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TUCoPS :: Unix :: General :: bware4-2.htm

Borderware firewall server 6.1.2 DoS



Vulnerability

    Borderware firewall

Affected

    Borderware firewall server v. 6.1.2 (others?)

Description

    Duane Dunston found  following.  Sending  a ping to  the broadcast
    on  the  network  causes  Borderware's  ping server to continously
    send echo request to  the entire network.   It is possible that  a
    Denial-of-Service attack  (smurf attack)  can be  executed on  the
    network  using  freely  available  exloit  code.   This  can occur
    externally if broadcast packets aren't dropped at the router or on
    the  local  network  if  other  machines aren't configured to deny
    directed broadcasts.

    This will not affect  networks behind the Borderware  Firewall but
    it will affect  machines on the  same network as  the Borderware's
    public interface.  Reproducing the exploit:

        ping xxx.xxx.xxx.255 or ping xxx.xxx.xxx.0/24

    The -f switch will perform a ping flood, see the ping man page for
    more info.

    There are freely available smurf attack exploits available on the
    internet as well.

Solution

    Borderware doesn't give users access to the console to restart the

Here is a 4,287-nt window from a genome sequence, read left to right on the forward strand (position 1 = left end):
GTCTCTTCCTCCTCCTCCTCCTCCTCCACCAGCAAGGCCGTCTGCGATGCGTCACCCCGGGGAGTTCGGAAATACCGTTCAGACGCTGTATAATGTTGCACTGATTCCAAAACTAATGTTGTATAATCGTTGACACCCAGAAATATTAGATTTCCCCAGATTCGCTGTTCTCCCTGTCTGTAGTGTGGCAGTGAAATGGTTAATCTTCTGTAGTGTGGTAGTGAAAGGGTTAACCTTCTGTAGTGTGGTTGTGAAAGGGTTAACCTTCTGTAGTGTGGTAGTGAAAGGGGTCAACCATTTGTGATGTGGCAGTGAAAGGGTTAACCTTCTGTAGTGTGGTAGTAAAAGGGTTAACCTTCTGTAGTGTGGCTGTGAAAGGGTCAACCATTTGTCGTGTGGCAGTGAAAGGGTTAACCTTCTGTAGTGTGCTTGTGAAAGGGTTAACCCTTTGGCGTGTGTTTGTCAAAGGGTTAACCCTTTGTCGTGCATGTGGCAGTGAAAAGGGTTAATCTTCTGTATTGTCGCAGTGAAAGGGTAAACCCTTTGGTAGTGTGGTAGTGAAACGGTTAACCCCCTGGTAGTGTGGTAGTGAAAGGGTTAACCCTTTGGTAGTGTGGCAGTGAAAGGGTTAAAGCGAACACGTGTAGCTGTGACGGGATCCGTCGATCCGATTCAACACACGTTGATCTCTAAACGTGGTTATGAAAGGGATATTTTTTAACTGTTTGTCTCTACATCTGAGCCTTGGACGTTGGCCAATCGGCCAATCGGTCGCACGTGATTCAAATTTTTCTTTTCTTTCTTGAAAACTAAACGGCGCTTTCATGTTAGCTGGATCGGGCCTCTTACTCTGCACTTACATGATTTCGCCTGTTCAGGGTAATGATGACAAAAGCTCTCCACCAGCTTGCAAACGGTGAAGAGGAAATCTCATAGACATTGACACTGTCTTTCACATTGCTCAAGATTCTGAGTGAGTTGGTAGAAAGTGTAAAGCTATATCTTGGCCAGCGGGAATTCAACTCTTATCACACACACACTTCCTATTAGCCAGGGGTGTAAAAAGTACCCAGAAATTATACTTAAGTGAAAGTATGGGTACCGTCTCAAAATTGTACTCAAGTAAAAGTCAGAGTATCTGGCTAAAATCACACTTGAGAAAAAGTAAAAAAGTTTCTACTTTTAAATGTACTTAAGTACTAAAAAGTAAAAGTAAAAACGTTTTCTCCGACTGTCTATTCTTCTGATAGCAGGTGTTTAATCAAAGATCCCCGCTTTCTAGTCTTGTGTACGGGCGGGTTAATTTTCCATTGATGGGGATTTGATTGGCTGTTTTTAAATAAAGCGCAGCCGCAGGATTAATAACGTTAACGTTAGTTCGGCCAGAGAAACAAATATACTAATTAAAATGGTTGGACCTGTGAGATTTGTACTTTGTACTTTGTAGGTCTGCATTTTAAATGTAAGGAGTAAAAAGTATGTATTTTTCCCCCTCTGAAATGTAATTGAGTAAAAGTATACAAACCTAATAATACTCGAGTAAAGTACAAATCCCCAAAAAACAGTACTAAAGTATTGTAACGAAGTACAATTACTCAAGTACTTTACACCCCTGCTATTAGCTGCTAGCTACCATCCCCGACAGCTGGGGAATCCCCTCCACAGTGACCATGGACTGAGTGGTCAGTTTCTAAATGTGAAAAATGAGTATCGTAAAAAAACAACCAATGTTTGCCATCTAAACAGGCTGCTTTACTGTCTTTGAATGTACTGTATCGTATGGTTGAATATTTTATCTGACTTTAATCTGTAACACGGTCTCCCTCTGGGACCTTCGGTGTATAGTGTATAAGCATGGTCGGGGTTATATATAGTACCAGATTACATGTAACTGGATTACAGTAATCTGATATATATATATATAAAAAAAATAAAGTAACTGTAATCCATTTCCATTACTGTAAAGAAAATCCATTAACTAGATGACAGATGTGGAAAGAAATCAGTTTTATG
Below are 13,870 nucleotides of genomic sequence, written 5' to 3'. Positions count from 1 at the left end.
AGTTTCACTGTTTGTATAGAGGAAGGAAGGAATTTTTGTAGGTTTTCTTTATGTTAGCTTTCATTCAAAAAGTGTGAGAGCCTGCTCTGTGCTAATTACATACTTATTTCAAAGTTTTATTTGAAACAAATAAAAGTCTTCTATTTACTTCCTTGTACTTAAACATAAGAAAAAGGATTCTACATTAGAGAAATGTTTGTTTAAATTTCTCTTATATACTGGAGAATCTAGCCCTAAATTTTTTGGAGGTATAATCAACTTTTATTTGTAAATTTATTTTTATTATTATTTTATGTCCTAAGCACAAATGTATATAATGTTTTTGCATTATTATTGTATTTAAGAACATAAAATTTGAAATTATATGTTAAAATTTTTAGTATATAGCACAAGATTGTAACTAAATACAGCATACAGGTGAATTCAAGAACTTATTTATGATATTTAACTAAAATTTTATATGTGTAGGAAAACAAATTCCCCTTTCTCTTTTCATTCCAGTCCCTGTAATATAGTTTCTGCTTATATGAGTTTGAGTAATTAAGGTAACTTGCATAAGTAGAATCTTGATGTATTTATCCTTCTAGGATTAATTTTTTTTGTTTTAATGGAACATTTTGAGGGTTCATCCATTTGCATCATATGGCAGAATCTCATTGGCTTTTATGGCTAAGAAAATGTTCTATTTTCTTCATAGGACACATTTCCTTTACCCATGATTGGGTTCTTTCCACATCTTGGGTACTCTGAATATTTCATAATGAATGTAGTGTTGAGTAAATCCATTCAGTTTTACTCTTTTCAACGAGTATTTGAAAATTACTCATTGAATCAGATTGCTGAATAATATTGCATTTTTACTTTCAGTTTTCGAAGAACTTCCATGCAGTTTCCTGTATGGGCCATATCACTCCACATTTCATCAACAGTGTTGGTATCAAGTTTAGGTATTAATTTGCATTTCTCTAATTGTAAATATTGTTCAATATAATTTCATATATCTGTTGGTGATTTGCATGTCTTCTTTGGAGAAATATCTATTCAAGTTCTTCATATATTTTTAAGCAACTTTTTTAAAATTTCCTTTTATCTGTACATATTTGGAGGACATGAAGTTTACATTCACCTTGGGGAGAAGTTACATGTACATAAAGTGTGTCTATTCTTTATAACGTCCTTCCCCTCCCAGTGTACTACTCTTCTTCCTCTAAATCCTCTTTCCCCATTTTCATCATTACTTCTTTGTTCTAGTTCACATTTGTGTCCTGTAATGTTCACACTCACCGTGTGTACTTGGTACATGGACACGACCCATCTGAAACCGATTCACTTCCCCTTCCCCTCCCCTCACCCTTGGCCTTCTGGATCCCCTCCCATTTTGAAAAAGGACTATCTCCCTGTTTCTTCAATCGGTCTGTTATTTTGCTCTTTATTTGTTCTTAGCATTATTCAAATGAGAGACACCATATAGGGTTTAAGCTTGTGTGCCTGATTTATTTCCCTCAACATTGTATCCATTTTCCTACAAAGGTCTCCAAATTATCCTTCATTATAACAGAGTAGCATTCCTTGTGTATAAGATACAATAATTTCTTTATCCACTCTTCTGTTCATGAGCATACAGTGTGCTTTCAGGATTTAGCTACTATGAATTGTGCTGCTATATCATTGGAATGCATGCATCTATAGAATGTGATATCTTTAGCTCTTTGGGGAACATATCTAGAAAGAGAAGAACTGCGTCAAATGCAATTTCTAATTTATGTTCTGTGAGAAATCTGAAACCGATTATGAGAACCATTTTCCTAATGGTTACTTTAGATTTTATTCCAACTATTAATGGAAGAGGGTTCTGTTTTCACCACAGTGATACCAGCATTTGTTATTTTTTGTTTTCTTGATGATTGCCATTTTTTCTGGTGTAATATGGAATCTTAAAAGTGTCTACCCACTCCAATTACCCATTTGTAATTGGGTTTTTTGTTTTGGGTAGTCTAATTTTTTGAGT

ping server so you have to call them to restart it remotely.   For
    machines  on  the  network  that  are responding to the broadcasts
    running     Linux,     you     can     add     "1"     to      the
    /proc/sys/net/ipv4/icmp_echo_ignore_broadcast s file:

        # echo 1 > /proc/sys/net/ipv4/icmp_echo_ignore_broadcasts

    or add it to your /etc/sysctl.conf file (recommended):

        net.ipv4.icmp_echo_ignore_broadcasts = 1

    then run:

        # sysctl -w (to update the change)

    Perhaps even

        echo 1 > /proc/sys/net/ipv4/icmp_echo_ignore_all

    would be much better.

    On a  cisco router  this line  will prevent  replies to a directed
    broadcast:

        deny ip any 0.0.0.255 255.255.255.0

    Borderware  informed  customers  that  the  pings  can  be stopped
    on-site by resetting  the interfaces, which  can be done  from the
    Borderware  client.   Provided  the  exploit  doesn't  attempt  to
    re-establish a  connection when  the network  interface comes back
    up, this is a temporary fix until the problem is corrected.


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